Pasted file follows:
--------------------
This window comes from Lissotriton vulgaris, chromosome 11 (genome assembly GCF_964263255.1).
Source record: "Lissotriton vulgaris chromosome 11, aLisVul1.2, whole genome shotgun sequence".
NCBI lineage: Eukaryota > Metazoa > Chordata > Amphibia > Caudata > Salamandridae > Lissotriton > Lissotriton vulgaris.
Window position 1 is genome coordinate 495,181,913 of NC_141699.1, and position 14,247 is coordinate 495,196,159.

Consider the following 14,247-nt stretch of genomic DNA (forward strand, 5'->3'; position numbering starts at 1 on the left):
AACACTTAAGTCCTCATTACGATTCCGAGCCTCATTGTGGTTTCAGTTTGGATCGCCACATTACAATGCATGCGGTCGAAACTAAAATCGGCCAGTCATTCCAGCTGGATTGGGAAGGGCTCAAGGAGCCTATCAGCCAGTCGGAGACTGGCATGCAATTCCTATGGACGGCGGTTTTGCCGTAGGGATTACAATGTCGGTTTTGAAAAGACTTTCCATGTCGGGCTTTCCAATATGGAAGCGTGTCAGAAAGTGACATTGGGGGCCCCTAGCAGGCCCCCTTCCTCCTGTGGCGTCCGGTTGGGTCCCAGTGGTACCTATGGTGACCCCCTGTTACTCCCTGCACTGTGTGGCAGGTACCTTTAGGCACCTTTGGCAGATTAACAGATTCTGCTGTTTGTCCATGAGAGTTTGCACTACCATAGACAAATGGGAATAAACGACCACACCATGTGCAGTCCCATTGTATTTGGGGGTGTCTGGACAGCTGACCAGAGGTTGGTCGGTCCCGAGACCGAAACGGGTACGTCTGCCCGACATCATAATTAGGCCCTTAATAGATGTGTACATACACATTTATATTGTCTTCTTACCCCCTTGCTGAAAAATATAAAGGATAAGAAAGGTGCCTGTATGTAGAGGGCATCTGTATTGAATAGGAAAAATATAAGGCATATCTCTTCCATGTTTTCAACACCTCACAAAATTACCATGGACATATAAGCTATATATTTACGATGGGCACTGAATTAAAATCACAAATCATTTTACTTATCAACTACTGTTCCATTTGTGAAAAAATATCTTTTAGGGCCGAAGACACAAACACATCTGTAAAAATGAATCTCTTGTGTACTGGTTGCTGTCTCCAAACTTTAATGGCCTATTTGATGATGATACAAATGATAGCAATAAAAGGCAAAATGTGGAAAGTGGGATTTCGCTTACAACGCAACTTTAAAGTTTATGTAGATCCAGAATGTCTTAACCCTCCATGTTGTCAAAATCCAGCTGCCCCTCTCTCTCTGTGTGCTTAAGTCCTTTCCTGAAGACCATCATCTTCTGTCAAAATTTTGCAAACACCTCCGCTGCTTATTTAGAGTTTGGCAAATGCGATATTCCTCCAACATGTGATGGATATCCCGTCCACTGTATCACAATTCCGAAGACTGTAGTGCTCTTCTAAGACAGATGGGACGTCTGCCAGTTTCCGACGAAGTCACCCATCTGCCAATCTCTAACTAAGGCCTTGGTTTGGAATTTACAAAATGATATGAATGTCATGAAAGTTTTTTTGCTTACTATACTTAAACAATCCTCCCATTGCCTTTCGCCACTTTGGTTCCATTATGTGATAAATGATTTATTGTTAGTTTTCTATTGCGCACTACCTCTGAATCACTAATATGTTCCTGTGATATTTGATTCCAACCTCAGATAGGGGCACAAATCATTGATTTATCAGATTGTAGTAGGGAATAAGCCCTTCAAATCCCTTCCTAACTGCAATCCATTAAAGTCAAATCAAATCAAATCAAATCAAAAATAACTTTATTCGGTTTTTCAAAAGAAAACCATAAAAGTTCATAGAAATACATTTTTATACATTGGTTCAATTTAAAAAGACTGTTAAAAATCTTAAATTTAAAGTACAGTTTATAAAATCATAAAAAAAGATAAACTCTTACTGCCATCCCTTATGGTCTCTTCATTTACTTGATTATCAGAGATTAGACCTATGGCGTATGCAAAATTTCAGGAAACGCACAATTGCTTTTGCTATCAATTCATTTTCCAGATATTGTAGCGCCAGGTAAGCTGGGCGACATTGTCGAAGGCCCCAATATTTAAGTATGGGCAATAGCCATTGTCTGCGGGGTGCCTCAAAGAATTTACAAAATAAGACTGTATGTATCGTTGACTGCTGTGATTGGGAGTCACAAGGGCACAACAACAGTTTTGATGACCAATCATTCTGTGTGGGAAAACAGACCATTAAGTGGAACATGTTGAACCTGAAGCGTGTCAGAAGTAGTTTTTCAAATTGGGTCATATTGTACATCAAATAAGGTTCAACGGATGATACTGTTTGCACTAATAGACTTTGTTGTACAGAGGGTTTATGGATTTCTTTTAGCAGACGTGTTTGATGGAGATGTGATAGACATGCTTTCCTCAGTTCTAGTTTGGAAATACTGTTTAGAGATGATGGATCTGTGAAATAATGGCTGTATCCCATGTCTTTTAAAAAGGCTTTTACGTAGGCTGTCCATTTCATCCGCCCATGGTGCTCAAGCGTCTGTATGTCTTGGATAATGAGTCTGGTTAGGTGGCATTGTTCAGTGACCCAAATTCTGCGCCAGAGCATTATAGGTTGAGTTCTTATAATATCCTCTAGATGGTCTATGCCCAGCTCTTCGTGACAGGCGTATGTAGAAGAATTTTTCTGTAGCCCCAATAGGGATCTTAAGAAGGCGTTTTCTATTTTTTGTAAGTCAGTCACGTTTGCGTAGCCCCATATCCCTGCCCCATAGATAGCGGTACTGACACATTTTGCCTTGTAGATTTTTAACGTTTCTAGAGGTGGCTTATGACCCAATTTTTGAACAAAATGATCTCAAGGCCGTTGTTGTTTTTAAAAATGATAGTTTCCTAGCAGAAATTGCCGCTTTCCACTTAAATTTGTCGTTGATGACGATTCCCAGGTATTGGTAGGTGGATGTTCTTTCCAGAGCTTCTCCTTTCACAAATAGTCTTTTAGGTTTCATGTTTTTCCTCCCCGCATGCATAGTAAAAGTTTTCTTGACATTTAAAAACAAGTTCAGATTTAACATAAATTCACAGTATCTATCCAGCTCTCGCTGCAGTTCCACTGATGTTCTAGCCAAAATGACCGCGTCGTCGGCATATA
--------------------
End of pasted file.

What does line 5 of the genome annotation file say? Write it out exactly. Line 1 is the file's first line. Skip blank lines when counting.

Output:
Consider the following 14,247-nt stretch of genomic DNA (forward strand, 5'->3'; position numbering starts at 1 on the left):